It’s hard to leave Ireland when the sun is shining. Blue skies, light breeze and 65` makes it the best place in the world. But there was a bleak windswept rainy day last week when I was ready to jump over the Cliffs of Moher…) I purchased a book of legends and myths nicely illustrated in Celtic embroidered style sheets for my little boy. I will enjoy reading it with him- Cú Chulain, Ferdia, Setanta, and Brian Ború.
The Cliffs of Moher on a good day - Liscanor Stone slabs in the foreground
It’s not easy to jump off the cliffs – because the wind blows so hard from the seaward side that there is more danger of being blown under a tour-bus than making it to the floor below. According to legend, it takes roughly 10 days for the body to show up at Lahinch Beach. Maybe next time.
Established in 1620, Durty Nelly's is one of the oldest public houses in Ireland
I stopped at Durty Nelly’s beside Bunratty Castle today on my way to Shannon. I love Durty Nelly’s because it is at once unequivocally Irish and still you can meet people there from all over the globe. I spoke to people from Brazil, China, UK, France, Lithuania, Canada and of course Wisconsin. Does that count as USA? Bunratty looked intense in a strong southerly breeze that showed the Munster and Ireland flags fluttering animatedly.
Ireland Flag and Muster Flag flying spiritedly atop Bunratty Castle
People are beginning to think about driving back to the cities and work – after the long bank-holiday weekend. How can work and Bunratty be reconciled. I just got an email from a very large and industrious company in Seattle asking me if I was back – exhorting me to attend a meeting in the 21st century…. Arghhhh! In Carna the festival committee is already planning next years’ events and making notes of the highlights of this last few days and nights. What music and dance. We are so lucky! I am fixing my calendar for Carna next year too. Seattle meetings will just have to wait.
Tonight the pubs will be quiet in Carna. Tigh Meaic and Moran‘s will have a moment to catch their breathes – at least until next weekend when another festival will get the ball rolling all over again.
Conversation, Irish and English at the Zetland Hotel - it used to be a fishing lodge in a past life
A conversation overheard at the bar last evening. At least 263 young boys and girls leave Ireland every day. Weddings are popular around Christmas and New Years because that is when there is a high chance that friends will be back for a while – could attend the wedding party. I see it at Shannon today. Young people leaving for Australia, France, Germany, UK. There are a lot of broken hearts in Ireland tonight.
I plan on keeping up a post when I get back. It won’t have fresh pictures from Roundstone or Carna each day – but there will be thoughts and ideas to share. I will close out this trip with a sunset viewed over the Shannon estuary. A giddy kingfisher walked webbed scratchy prints out onto the slimy sunlit mud ever mindful to confuse the geologist a few million years from now who might try to decipher his fossilized imprint.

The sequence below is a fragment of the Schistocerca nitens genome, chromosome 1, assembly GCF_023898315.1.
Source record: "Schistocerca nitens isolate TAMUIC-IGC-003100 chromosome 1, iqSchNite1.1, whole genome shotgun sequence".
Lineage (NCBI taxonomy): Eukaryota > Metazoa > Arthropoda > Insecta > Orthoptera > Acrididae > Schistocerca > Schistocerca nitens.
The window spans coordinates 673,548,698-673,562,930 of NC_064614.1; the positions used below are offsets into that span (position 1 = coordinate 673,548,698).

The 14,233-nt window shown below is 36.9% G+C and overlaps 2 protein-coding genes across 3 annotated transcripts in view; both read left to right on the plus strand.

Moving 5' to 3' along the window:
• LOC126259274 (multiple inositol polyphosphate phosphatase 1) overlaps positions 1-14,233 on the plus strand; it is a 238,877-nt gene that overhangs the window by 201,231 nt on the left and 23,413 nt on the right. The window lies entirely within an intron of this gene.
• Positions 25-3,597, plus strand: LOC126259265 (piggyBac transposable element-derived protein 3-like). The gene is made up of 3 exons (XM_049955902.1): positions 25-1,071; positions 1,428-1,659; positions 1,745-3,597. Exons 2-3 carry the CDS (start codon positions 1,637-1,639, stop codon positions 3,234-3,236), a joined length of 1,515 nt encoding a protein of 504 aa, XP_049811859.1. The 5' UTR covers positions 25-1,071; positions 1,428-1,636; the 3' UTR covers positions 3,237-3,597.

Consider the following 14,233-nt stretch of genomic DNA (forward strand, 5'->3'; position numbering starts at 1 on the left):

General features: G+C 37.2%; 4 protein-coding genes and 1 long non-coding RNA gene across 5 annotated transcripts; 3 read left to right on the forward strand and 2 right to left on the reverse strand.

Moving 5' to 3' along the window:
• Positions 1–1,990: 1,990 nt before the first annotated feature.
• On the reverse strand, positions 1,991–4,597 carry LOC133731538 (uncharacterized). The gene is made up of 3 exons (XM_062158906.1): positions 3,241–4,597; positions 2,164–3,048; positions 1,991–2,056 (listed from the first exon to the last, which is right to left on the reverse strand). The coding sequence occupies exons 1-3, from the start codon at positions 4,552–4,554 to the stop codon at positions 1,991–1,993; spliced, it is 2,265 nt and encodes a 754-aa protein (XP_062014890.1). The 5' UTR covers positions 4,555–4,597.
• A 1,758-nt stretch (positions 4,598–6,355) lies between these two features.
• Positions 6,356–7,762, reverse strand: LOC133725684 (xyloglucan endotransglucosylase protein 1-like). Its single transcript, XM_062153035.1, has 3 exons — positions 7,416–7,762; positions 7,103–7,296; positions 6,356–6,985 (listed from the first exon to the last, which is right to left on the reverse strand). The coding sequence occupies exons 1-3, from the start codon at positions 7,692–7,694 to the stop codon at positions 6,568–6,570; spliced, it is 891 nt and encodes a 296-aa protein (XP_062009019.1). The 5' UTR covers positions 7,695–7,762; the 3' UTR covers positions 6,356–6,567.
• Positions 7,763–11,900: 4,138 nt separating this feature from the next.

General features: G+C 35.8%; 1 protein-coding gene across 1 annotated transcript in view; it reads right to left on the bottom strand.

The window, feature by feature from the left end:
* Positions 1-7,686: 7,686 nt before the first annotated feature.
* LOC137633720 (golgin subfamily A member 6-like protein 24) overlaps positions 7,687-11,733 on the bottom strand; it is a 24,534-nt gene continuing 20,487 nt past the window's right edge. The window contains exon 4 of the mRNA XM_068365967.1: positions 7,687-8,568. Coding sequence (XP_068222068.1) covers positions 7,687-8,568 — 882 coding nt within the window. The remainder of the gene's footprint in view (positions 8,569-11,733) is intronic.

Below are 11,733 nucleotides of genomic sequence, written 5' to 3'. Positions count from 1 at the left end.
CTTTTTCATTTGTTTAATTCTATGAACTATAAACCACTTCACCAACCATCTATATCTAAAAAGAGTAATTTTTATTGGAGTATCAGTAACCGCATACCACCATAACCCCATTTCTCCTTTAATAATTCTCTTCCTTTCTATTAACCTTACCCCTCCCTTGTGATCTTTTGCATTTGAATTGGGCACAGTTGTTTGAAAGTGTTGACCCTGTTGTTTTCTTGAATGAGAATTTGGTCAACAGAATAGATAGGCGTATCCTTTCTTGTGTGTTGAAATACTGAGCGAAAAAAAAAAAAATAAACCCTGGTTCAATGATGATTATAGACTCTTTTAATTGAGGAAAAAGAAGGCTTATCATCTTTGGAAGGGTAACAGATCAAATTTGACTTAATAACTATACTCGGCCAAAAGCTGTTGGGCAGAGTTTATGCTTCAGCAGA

A lone piper casts a penny shadow into Joyce's murderous Shannon to anchor his soul until another sunset
And just when you think its over… the miracle of miracles. I am finishing up a piece of writing for that not-to-be-mentioned industrial company in Seattle when I am distracted by whistle and vocal sounds – Where is the Ring I gave to Nancy Spain. There are no speakers in this sparse room by the airport so I went into the restaurant to see what was going on. Nothing. I was making my way back to the room when I heard Uilleann Pipes in the room beside me – it was a meeting room. I squeezed through the door to find a class in session with 35 students from a university cultural class from the Ohio valley being entertained and educated in the art of Irish music. It was none other than Mickey Dunne the famous traveling piper. A few minutes later it was dueling pipers – Mickey is a good friend of many people in the Seattle Piping community including Tommy Creegan, Michael Cruite and Phil White. In fact he had been in Dingle two days ago to get a reed from Cillian O’Brian and they were both talking about this Cork piper traveling around from Seattle. So I was the traveling poiper in his eyes – since Mickey is from Limerick. What a treat. Only in Ireland.
Mickey Dunne, the traveling piper playing for American students in the room next door
Needless to say, a grand time was had by all. We played several reels, jigs and hornpipes and afterwards chatted about how in a modern world the traveler can be the learner as well. Ó thuaidh!